GIven the tight envelope of our home, the avoidance of Volatile Organic Compounds, or VOCs, becomes even more important. Chemicals in paint, cabinets, carpets, and anything that is brought into the house can continue to emit from their source over time. Carpet absorbs these compounds and emits them over an even' longer period.
Paint chemistry is very mysterious, given the competition among manufacturers and their reluctance to share the ingredients of their "secret sauce". But given that paint occupies so much of the surface of our interiors, and given that we are exposed to the chemicals in paint both during its application and during months and even years afterwards, it is important to know what's in the paint.
Good luck: aside from the degree of VOCs in the paint, manufacturers aren't required to disclose anything on the paint can label. Claims about VOCs are tested before the maker can tout them, however, so that becomes an important way to gauge the "greenness" of the paint.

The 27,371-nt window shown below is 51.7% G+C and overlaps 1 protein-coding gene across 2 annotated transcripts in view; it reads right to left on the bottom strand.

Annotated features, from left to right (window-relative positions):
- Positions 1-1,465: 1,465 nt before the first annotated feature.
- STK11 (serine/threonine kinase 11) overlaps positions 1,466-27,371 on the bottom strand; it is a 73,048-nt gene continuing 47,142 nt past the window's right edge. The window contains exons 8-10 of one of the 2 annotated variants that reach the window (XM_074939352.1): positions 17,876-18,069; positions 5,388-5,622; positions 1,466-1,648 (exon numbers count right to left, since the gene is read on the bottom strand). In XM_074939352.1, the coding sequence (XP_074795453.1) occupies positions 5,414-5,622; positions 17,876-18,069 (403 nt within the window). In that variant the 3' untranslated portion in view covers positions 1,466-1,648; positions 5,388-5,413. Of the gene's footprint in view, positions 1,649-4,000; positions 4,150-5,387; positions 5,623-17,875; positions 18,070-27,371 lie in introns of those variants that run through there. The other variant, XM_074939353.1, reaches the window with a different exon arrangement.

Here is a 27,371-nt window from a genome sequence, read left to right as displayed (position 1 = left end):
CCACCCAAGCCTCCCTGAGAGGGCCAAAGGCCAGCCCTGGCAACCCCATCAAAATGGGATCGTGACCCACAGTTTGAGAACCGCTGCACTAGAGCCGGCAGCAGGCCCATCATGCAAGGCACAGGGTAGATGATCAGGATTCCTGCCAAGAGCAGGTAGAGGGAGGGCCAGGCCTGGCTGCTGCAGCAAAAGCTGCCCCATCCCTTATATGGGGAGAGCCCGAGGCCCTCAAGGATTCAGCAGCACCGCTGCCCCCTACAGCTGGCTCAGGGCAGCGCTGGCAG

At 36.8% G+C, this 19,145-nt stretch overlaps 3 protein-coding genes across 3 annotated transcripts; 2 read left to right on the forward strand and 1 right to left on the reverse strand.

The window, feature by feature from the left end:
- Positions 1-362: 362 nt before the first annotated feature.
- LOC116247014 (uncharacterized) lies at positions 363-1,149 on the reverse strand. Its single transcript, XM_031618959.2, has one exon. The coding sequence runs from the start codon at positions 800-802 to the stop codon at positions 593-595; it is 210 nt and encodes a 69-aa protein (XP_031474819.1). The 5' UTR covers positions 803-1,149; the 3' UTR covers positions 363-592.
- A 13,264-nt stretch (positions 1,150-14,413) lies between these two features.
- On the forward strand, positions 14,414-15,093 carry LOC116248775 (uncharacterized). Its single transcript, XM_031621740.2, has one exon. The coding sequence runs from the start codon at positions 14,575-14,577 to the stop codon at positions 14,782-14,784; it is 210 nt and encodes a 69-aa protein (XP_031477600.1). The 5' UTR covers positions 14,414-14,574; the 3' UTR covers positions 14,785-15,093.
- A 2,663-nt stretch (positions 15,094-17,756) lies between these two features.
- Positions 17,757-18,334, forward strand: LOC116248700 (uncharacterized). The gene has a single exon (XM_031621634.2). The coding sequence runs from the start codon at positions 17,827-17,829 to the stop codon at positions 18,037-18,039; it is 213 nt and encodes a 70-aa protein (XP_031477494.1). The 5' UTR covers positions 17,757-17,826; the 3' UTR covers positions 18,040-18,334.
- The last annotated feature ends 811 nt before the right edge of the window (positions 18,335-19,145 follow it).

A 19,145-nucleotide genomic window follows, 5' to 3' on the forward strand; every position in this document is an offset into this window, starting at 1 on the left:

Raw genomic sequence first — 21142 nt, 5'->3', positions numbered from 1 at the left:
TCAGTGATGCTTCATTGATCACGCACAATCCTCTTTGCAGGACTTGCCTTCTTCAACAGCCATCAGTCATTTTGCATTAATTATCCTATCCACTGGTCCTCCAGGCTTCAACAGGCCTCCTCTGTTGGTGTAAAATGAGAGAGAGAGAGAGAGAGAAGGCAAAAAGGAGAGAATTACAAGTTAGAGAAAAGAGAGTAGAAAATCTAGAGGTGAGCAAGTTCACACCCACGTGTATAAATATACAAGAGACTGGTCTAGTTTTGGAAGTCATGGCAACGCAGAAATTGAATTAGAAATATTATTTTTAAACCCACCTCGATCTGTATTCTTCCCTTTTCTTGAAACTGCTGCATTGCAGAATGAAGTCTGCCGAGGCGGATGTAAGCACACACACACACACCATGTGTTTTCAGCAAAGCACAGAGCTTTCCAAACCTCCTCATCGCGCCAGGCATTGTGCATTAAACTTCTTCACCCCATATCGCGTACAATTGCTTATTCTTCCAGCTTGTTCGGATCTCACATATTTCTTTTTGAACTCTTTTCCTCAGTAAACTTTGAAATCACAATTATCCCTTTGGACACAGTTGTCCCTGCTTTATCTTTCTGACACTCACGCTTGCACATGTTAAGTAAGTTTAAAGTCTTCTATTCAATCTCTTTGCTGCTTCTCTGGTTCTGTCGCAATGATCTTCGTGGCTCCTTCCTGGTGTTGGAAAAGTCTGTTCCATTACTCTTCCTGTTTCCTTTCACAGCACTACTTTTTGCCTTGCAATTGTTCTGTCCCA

If you want to know more about what's in your paint or any other product, you can ask for the Materials Safety Data Sheet (MSDS) but you have to take the time to write to the company to get it. Some MSDSs are available onlilne.
For interior primer we are using Benjamin Moore's Eco-Spec brand, which is about as close to zero VOC that you can get. We switched to Pratt & Lambert's RedSeal Porcelain paint for the interior colors, because it's not as pricey but still very low VOC.
Treehugger has a good list of affordable low and no-VOC paints.